Africa

Khampepe report worries Zanu-PF officials

Inyasha Chivara

Zanu-PF is worried that Khampepe documents may open rifts in the party ahead of elections.

The release of a report on Zanu-PF 'misconduct' during 2002 elections could affect this year’s poll. (AFP)

Anxiety has gripped Zanu-PF officials after news that a report prepared by South African judges after observing the 2002 election in Zimbabwe could be made public, party insiders have said.

The report was prepared for ­former South African president Thabo Mbeki by Constitutional Court justices Sisi Khampepe and Dikgang Moseneke after they were sent by Mbeki to observe the elections.

Last week the North Gauteng High Court ordered the presidency to hand over the report to the Mail & Guardian, which has fought for the past four years for its release.

Zanu-PF sources said the report contained information confidentially supplied by people who are close to President Robert Mugabe, and its release may prove politically awkward for party officials who supplied information to Khampepe and Moseneke.

The information may relate to Zanu-PF's complicity in violence, election misconduct that borders on manipulating the process in favour of Mugabe, and confidential information relating to how Mugabe conducts his party affairs, insiders said.

The sources said it was already known that some of the discussions with the justices took place at Harare's five-star Meikles Hotel. The two insiders, who are central committee members of the party, also said the party was worried that the report may finger officials and destabilise the party ahead of elections.

Analysts this week said the report was a reminder of the recent WikiLeaks scandal that created widespread problems within Zanu-PF. The leaked United States diplomatic cables fingered several ministers, retired and serving military generals, and Mugabe's confidants, who allegedly held secret meetings with US diplomats at which they revealed their lack of confidence in Mugabe's leadership.

'Gnashing of teeth'
Professor Brian Raftopoulos, a developmental studies academic, said there could be "gnashing of teeth" in Zanu-PF if there was information in the report supplied by Mugabe's confidants that expressed reservations about the manner in which the 2002 election was held.

Raftopoulos said it was important for Zimbabweans to know what the report contained "so that wrongs committed are known and addressed", in the context of the elections due to take place this year.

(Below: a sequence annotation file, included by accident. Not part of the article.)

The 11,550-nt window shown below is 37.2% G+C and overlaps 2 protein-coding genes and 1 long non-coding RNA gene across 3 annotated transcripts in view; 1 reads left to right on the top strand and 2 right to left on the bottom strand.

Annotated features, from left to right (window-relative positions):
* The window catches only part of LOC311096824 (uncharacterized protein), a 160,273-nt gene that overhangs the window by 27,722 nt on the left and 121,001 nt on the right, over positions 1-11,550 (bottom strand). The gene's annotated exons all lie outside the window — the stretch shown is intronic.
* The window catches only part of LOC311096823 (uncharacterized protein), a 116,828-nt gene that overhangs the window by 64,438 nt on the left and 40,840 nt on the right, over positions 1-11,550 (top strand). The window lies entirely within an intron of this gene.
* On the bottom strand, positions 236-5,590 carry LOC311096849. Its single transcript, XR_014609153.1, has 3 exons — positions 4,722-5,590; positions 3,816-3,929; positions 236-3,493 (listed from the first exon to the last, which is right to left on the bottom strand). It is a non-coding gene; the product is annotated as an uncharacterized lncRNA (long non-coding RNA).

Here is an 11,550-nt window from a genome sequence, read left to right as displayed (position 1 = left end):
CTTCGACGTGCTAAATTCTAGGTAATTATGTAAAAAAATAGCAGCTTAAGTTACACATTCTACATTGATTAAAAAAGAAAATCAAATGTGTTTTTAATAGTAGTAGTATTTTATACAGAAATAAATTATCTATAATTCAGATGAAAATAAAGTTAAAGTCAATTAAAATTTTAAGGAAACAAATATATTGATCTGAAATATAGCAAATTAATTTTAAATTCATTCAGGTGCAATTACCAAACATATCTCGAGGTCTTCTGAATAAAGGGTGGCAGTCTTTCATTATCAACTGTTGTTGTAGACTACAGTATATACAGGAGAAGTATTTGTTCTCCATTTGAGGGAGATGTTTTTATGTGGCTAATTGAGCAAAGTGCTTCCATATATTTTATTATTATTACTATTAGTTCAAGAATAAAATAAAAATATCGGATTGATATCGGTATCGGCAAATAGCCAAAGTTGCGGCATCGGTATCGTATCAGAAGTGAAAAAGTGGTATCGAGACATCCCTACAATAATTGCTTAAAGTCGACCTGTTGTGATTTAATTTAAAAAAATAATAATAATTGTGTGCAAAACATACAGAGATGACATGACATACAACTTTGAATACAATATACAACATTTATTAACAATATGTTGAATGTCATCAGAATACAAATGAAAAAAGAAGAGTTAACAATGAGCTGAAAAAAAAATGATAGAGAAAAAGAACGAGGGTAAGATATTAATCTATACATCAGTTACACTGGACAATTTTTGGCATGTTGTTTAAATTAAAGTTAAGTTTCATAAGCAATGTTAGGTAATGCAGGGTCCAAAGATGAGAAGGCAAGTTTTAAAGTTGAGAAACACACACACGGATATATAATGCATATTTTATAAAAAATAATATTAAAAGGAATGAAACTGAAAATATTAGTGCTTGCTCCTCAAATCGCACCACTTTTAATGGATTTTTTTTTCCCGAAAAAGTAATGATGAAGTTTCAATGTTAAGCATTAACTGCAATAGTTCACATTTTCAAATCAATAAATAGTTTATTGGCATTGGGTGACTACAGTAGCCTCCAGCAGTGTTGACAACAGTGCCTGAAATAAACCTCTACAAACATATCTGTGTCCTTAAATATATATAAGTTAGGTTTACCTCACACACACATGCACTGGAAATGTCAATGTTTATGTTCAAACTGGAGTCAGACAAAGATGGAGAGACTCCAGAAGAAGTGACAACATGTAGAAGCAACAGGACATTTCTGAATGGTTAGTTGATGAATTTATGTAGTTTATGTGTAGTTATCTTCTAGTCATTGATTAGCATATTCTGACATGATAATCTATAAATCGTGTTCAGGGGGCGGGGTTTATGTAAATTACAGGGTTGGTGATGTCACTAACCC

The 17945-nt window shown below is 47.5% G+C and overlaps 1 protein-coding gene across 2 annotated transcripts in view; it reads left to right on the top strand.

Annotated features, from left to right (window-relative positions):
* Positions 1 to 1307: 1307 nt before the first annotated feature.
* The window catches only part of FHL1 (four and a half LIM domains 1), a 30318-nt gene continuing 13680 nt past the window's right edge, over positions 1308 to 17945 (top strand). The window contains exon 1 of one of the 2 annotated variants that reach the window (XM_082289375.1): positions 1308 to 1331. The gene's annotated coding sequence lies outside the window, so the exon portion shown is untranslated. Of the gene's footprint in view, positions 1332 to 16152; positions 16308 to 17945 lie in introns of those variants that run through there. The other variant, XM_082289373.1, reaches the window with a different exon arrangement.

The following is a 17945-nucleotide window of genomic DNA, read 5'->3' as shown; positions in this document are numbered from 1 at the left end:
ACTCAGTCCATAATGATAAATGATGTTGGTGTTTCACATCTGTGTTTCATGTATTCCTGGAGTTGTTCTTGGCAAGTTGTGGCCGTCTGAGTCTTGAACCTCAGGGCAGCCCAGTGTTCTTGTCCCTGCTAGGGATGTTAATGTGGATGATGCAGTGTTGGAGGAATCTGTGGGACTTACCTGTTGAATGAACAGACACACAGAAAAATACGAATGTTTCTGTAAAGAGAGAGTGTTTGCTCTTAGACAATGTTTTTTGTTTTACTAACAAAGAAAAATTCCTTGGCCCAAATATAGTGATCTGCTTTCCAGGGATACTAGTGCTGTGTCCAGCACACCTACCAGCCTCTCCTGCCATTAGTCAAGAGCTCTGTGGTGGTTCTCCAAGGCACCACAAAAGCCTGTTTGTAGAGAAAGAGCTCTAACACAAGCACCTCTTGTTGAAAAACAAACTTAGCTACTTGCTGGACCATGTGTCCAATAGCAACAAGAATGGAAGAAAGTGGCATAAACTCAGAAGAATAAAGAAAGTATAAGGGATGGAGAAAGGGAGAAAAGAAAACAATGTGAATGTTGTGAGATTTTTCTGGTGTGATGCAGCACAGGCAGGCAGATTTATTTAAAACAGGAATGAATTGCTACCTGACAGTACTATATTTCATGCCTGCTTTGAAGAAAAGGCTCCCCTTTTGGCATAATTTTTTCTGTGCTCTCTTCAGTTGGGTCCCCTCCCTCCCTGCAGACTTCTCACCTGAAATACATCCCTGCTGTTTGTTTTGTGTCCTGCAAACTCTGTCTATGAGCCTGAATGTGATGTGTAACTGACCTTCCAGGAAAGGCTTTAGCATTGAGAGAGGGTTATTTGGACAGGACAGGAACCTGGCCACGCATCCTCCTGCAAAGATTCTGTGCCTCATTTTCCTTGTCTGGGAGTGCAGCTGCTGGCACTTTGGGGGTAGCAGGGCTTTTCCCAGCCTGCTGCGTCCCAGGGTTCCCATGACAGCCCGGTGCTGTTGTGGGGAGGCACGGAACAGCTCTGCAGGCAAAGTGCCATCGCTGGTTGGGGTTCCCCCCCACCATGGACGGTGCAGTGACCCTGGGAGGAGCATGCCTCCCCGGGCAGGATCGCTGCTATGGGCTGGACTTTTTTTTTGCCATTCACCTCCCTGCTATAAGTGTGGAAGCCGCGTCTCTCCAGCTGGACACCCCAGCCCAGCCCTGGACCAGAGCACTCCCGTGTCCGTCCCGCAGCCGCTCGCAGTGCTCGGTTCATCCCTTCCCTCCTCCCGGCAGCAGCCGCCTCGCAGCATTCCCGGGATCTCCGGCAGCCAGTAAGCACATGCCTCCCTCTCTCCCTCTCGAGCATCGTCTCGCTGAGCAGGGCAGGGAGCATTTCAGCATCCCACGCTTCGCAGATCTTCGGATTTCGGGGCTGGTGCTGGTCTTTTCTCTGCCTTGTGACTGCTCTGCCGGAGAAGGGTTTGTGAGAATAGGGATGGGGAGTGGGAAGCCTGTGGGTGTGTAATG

Political analyst Charles Mangongera said the report was "potentially damaging for Zanu-PF, as it is likely to confirm the use of sanctioned violence in the 2002 presidential election".

Mangongera said the anxiety in Zanu-PF over the release of the report was understandable because the "last thing the party needs are divisions ahead of elections". He said for any official to be mentioned in that report would be "politically damaging", adding, however, that the party did not discipline any of the officials involved in the WikiLeaks scandal.

But a Zanu-PF MP said no action had been taken by the party over the WikiLeaks saga because many people did not trust the motives of the foreign diplomats, but with the Khampepe report "it will be difficult for the party to ignore it as the views and information supplied by the judges will be taken as credible".

A South African diplomat based in Harare said the government was not comfortable with the report being released because the mediation role South Africa has been leading on behalf of the Southern African Development Community could be thrown into disarray as "no one may want to confide in South African ­officials again".

The executive director of Zimbabwe Lawyers for Human Rights, Irene Petras, said the contents of the report are "significant insofar as they may be able to confirm long-standing allegations of electoral malpractices, state complicity in violations, and/or electoral fraud". She said the "continued resistance by the South African government to comply with the order to release the report can lead to negative conclusions being drawn about the ­contents of the report and thus fuel presumptions that there is something to hide".

In last week's ruling, Judge Joseph Raulinga said: "Without disclosing the contents of the report I can reveal that the report potentially discloses evidence of substantial contravention of, or failure to comply with the law," he said. Raulinga ordered the report to be released within 10 days.

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